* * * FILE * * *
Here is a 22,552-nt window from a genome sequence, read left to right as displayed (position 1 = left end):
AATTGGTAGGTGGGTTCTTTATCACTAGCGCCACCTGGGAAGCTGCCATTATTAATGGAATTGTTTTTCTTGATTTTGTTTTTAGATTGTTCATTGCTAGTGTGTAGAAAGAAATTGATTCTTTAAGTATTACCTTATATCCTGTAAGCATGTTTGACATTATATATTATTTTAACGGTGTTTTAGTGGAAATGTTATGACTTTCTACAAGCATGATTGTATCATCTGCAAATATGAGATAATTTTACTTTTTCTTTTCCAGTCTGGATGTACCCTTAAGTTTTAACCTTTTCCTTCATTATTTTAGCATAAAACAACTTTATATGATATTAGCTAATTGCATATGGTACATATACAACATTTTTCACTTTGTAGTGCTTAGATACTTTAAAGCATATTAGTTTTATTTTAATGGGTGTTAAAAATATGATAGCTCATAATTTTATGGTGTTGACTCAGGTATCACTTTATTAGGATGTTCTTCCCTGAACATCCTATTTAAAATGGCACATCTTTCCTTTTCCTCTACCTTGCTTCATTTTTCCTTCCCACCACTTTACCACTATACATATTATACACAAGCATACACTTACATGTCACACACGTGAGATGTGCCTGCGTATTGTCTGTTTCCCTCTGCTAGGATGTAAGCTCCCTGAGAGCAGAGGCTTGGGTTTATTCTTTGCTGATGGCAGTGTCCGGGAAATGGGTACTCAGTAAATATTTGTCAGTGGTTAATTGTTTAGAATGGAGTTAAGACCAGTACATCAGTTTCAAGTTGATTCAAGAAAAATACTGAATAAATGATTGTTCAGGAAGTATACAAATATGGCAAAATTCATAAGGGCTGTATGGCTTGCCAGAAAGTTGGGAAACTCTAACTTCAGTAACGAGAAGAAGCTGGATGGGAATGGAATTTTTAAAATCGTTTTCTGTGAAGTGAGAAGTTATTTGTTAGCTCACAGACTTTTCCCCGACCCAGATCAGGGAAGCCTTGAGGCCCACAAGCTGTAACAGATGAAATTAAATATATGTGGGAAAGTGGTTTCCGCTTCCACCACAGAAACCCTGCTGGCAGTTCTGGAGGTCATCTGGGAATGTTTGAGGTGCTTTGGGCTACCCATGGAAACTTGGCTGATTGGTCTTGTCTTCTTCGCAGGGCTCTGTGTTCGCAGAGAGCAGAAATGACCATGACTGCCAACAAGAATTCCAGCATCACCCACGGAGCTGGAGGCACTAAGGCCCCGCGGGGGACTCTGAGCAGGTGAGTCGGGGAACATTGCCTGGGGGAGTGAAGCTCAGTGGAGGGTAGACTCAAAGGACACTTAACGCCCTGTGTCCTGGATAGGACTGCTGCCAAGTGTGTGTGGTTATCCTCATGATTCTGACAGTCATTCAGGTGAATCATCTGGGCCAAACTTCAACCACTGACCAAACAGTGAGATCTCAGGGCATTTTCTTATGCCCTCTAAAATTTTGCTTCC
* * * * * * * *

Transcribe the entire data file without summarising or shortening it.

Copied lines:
Here is a 22,552-nt window from a genome sequence, read left to right as displayed (position 1 = left end):
AATTGGTAGGTGGGTTCTTTATCACTAGCGCCACCTGGGAAGCTGCCATTATTAATGGAATTGTTTTTCTTGATTTTGTTTTTAGATTGTTCATTGCTAGTGTGTAGAAAGAAATTGATTCTTTAAGTATTACCTTATATCCTGTAAGCATGTTTGACATTATATATTATTTTAACGGTGTTTTAGTGGAAATGTTATGACTTTCTACAAGCATGATTGTATCATCTGCAAATATGAGATAATTTTACTTTTTCTTTTCCAGTCTGGATGTACCCTTAAGTTTTAACCTTTTCCTTCATTATTTTAGCATAAAACAACTTTATATGATATTAGCTAATTGCATATGGTACATATACAACATTTTTCACTTTGTAGTGCTTAGATACTTTAAAGCATATTAGTTTTATTTTAATGGGTGTTAAAAATATGATAGCTCATAATTTTATGGTGTTGACTCAGGTATCACTTTATTAGGATGTTCTTCCCTGAACATCCTATTTAAAATGGCACATCTTTCCTTTTCCTCTACCTTGCTTCATTTTTCCTTCCCACCACTTTACCACTATACATATTATACACAAGCATACACTTACATGTCACACACGTGAGATGTGCCTGCGTATTGTCTGTTTCCCTCTGCTAGGATGTAAGCTCCCTGAGAGCAGAGGCTTGGGTTTATTCTTTGCTGATGGCAGTGTCCGGGAAATGGGTACTCAGTAAATATTTGTCAGTGGTTAATTGTTTAGAATGGAGTTAAGACCAGTACATCAGTTTCAAGTTGATTCAAGAAAAATACTGAATAAATGATTGTTCAGGAAGTATACAAATATGGCAAAATTCATAAGGGCTGTATGGCTTGCCAGAAAGTTGGGAAACTCTAACTTCAGTAACGAGAAGAAGCTGGATGGGAATGGAATTTTTAAAATCGTTTTCTGTGAAGTGAGAAGTTATTTGTTAGCTCACAGACTTTTCCCCGACCCAGATCAGGGAAGCCTTGAGGCCCACAAGCTGTAACAGATGAAATTAAATATATGTGGGAAAGTGGTTTCCGCTTCCACCACAGAAACCCTGCTGGCAGTTCTGGAGGTCATCTGGGAATGTTTGAGGTGCTTTGGGCTACCCATGGAAACTTGGCTGATTGGTCTTGTCTTCTTCGCAGGGCTCTGTGTTCGCAGAGAGCAGAAATGACCATGACTGCCAACAAGAATTCCAGCATCACCCACGGAGCTGGAGGCACTAAGGCCCCGCGGGGGACTCTGAGCAGGTGAGTCGGGGAACATTGCCTGGGGGAGTGAAGCTCAGTGGAGGGTAGACTCAAAGGACACTTAACGCCCTGTGTCCTGGATAGGACTGCTGCCAAGTGTGTGTGGTTATCCTCATGATTCTGACAGTCATTCAGGTGAATCATCTGGGCCAAACTTCAACCACTGACCAAACAGTGAGATCTCAGGGCATTTTCTTATGCCCTCTAAAATTTTGCTTCC